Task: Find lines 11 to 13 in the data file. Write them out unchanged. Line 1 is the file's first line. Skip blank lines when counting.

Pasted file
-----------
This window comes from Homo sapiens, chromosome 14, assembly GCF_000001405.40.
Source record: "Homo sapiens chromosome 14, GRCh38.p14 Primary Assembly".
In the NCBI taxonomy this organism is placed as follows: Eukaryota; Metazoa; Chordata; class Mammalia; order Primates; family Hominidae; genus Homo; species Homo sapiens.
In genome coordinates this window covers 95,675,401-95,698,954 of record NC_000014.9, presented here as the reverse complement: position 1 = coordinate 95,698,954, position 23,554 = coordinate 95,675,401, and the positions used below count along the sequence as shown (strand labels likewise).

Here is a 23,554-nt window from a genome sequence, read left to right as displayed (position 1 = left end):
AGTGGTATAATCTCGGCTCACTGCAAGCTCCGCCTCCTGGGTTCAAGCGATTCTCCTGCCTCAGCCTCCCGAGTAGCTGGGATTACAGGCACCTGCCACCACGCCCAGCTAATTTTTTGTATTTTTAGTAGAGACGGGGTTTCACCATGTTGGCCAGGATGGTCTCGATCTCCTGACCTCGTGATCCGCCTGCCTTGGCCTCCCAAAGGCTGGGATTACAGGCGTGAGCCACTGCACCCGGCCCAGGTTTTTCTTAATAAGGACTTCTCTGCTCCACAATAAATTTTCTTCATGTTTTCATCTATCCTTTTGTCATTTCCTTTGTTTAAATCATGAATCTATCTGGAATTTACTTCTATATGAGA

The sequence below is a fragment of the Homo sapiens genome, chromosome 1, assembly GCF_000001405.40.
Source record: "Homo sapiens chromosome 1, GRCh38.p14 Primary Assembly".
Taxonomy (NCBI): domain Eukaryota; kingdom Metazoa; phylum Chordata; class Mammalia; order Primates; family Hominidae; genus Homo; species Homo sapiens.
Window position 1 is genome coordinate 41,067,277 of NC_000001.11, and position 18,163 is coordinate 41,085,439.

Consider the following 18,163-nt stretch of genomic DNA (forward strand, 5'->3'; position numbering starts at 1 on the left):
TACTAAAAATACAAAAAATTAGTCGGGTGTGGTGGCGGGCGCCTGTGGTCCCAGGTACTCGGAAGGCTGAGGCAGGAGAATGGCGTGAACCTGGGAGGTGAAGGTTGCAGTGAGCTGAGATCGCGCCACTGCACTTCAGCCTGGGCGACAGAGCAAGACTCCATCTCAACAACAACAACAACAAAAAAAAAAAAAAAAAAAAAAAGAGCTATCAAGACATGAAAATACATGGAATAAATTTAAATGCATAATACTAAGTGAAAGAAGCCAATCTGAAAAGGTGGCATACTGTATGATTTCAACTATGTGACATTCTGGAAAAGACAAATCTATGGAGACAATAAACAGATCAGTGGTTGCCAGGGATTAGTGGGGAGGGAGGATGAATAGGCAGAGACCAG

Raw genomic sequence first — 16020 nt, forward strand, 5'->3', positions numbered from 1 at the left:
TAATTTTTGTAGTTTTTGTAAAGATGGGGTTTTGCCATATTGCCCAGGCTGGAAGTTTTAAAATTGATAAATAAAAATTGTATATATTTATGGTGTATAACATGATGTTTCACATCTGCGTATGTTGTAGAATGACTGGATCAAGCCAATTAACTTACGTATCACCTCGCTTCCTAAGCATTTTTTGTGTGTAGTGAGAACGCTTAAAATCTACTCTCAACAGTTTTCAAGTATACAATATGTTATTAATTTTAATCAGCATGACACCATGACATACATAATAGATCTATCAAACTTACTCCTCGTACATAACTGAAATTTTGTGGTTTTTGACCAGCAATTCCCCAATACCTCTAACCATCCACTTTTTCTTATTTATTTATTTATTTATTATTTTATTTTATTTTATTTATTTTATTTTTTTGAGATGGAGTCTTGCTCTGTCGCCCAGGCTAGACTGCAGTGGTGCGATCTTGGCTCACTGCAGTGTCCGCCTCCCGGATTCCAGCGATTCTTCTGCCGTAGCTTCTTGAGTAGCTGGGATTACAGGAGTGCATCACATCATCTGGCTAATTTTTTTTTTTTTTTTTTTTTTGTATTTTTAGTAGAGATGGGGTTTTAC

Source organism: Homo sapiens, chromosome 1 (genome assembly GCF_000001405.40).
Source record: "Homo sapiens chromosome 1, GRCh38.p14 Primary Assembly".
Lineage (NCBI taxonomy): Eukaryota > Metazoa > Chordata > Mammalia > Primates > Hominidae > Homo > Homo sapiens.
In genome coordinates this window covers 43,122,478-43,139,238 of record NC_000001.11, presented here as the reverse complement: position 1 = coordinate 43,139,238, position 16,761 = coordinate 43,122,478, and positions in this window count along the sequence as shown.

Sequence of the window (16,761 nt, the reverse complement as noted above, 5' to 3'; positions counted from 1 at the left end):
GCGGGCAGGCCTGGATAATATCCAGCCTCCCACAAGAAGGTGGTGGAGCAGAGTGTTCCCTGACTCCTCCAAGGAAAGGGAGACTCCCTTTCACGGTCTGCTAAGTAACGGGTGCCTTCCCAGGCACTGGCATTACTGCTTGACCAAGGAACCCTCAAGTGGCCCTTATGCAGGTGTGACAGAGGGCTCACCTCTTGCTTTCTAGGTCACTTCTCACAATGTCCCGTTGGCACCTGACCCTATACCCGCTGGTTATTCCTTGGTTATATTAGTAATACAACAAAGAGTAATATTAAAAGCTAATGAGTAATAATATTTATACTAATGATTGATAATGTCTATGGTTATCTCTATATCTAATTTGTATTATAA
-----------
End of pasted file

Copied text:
Consider the following 18,163-nt stretch of genomic DNA (forward strand, 5'->3'; position numbering starts at 1 on the left):
TACTAAAAATACAAAAAATTAGTCGGGTGTGGTGGCGGGCGCCTGTGGTCCCAGGTACTCGGAAGGCTGAGGCAGGAGAATGGCGTGAACCTGGGAGGTGAAGGTTGCAGTGAGCTGAGATCGCGCCACTGCACTTCAGCCTGGGCGACAGAGCAAGACTCCATCTCAACAACAACAACAACAAAAAAAAAAAAAAAAAAAAAAAGAGCTATCAAGACATGAAAATACATGGAATAAATTTAAATGCATAATACTAAGTGAAAGAAGCCAATCTGAAAAGGTGGCATACTGTATGATTTCAACTATGTGACATTCTGGAAAAGACAAATCTATGGAGACAATAAACAGATCAGTGGTTGCCAGGGATTAGTGGGGAGGGAGGATGAATAGGCAGAGACCAG

Raw genomic sequence first — 16020 nt, forward strand, 5'->3', positions numbered from 1 at the left: